Finally, an Android phone in my hot little hands

Finally, an Android phone in my hot little hands

Summary: The T-Mobile G1 arrived stealthily on my door step yesterday evening, its unassuming white Tyvek shipping bag giving no hint as to Android-y goodness inside... Here are my initial impressions, both good and bad.

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The T-Mobile G1 arrived stealthily on my door step yesterday evening, its unassuming white Tyvek shipping bag giving no hint as to Android-y goodness inside...

Matthew Miller posted a mammoth G1 review and picture gallery a few days ago, so if you're looking for unboxing photos that's the place to go. I do have a few initial impressions to add, however.

Objects in emulator are larger than they appear

First of all, the G1 is tiny. I guess staring at the Android emulator on my computer for 12 months had me expecting a much larger brick of a device, but this thing is about the size of the Blackberry 7130 it is replacing. It fits snugly into the Blackberry case too. It's thicker than an iPhone, but narrower; about as big as a deck of cards but longer.

Click, clack, moo

The keyboard slides out with a satisfying "clunk" sound. There is no shortage of keys there: there are dedicated keys for all the numbers, and even a key for the at (@) symbol. Two keys, actually, if you count the normal shift-2 to get @. For some reason I find the rise to prominence of the @ sign amusing. I wonder what Christopher Sholes, inventor of the Qwerty keyboard would think. His first keyboard didn't even have an @ sign (or a zero or one for that matter).

The position of the Return key and Delete keys  are currently driving me batty but I suppose I'll get used to it. The backlighting is a nice touch. By the way, after looking at the Black, White, and Brown models, I recommend the Black G1 because its matching black keyboard works much better with the backlight.

Say cheese

The built-in camera is nothing to write home about, but it works well enough. Focusing on close-up items (like barcodes) could be faster. Don't sell your regular camera just yet.

This little Android goes to Market

One of the first things I did with the phone was to download every application on the Android Market (well, tried to, more in a second). Downloads are *much* nicer than on the iPhone because they're all done in the background. You get a little notification when it's done. I'm afraid some users may be scared by the permission questions though - they're a little too much "in your face". Some permissions (like "full Internet access") seem harmless to me, so why should the user have to approve that? And "Phone calls/read phone state" is misleading - I'm pretty sure those apps that need it are not trying to make phone calls behind my back.

Man, it's crowded in here

Speaking of applications, I'm sorry to say the G1 has a serious flaw: a terrible lack of space for installing programs. There's under 128MB free in the current model. When I tried to download a bunch of apps from the Market I quickly used that up. Does anybody remember the bootstrapping programs we used to have to use on the Treo to load programs from the memory card? Looks like we need something like that for the G1. That's a shame.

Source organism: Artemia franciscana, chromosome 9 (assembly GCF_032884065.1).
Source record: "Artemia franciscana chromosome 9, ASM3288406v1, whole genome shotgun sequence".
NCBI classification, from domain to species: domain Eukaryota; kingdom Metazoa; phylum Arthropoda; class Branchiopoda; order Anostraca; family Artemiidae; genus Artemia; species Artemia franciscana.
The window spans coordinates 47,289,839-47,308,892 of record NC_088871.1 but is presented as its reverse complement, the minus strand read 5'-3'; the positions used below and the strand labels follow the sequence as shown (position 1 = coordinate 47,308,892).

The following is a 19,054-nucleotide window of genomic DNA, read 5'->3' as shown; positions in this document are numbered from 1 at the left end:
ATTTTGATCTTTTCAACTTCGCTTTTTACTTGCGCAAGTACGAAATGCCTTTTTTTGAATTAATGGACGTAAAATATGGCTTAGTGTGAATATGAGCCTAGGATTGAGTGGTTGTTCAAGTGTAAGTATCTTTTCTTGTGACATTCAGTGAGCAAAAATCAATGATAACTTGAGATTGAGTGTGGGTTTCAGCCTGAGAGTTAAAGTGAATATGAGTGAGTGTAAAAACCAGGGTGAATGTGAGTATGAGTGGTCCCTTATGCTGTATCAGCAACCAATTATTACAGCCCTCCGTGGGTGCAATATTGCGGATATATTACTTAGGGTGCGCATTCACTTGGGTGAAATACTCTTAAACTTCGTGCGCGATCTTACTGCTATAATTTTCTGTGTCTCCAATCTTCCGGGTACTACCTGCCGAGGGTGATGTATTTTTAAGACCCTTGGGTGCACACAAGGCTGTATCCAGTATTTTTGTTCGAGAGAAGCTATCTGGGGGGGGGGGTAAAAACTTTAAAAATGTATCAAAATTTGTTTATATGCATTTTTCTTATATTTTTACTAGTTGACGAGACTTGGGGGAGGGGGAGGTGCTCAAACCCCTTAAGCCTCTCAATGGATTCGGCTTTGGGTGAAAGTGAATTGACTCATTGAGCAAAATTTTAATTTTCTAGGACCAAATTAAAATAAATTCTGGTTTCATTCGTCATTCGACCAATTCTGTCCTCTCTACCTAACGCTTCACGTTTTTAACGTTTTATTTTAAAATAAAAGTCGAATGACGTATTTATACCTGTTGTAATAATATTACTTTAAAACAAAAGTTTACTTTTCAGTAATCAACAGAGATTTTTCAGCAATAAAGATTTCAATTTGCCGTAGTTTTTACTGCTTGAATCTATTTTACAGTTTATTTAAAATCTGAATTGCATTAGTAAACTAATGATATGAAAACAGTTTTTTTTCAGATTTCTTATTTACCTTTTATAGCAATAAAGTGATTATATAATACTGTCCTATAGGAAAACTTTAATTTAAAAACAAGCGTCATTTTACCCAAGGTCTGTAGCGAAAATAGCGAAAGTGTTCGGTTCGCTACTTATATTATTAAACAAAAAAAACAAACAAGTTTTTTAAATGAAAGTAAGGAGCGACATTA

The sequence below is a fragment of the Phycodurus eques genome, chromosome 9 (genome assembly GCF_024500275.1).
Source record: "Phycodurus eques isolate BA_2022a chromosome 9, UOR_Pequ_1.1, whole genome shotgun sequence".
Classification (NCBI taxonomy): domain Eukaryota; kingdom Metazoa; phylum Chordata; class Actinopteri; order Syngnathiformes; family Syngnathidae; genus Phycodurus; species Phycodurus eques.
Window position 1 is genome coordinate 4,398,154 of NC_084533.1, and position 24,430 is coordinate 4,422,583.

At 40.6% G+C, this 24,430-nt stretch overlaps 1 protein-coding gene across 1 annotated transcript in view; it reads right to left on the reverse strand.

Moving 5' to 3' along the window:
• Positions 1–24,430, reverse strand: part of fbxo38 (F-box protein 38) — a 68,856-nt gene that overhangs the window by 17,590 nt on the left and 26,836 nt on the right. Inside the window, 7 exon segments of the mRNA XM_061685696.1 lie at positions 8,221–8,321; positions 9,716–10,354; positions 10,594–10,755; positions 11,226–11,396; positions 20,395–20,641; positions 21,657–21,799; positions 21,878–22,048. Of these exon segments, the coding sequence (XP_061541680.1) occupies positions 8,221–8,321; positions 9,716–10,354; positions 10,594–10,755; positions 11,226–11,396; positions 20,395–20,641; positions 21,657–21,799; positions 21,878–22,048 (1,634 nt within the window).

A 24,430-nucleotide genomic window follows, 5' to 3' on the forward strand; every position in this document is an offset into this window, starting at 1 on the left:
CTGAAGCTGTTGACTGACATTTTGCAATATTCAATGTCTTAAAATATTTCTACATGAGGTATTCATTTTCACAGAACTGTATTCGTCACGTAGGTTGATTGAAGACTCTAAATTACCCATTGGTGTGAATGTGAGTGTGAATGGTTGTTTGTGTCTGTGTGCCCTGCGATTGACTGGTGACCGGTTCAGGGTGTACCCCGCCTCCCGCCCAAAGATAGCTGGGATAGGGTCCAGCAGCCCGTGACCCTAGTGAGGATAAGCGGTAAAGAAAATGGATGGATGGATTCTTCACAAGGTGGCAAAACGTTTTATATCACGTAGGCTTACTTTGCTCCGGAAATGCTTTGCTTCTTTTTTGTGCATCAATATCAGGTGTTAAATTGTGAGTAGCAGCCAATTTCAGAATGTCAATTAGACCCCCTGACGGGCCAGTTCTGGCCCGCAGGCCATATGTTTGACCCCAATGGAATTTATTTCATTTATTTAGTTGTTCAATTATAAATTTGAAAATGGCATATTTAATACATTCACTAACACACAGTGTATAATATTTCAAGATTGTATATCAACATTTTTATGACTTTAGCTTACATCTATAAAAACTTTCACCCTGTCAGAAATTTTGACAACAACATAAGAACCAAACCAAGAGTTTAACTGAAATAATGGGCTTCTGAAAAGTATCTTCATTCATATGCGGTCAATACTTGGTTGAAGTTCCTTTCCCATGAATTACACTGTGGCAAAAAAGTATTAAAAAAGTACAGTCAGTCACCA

Turn that thing down!

Nobody will complain that the G1 isn't loud enough. You would have laughed if you'd seen me scrambling to find the volume controls the first time I tried out CB Blackjack from Hudson Soft. Yikes! And by the way, is there some reason all their games feature a scantily clad model named "Charlene"? If my wife is reading this, I had to run it for my readers dear.

Keep a charger handy

After charging the battery all night I started playing with it this morning and the battery was dead by noon. I had WiFi and GPS turned on but we don't get 3G in my area so that was off. Screen brightness was set to about 40%.

Fast forward >>

The T-Mobile G1 is the first Android "gPhone" phone to hit the market, so it's bound to have a few rough edges, metaphorically speaking. What's really interesting about the G1 is the Android software and operating system that power it, and the application ecosystem that will grow around it in the weeks and months ahead.

Yesterday, Google released the full source code to Android. And Monday, anyone with $25 and Internet connection will be able to upload applications to Android Market. In "early Q1 2009", Google will allow developers to collect real money for their wares, taking 30% off the top for "carriers and billing settlement fees". Alternate marketplaces are springing up all over, and there are a boatload of Android books either available now or on the way. It's an exciting time to be a mobile developer.

Topics: Hardware, Mobility, Telcos

Ed Burnette

About Ed Burnette

Ed Burnette is a software industry veteran with more than 25 years of experience as a programmer, author, and speaker. He has written numerous technical articles and books, most recently "Hello, Android: Introducing Google's Mobile Development Platform" from the Pragmatic Programmers.

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18 comments
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  • How long did you have to wait in line?

    was it anything like the lines seen for the iPhone?
    GuidingLight
  • ZZZZZzzzzzzz

    Not buzzed just sleeping through the release of the Zune of
    Phones.
    menk
  • iPhone also downloads apps in background, by the way

    (nt)
    Zukuzu
    • Background downloads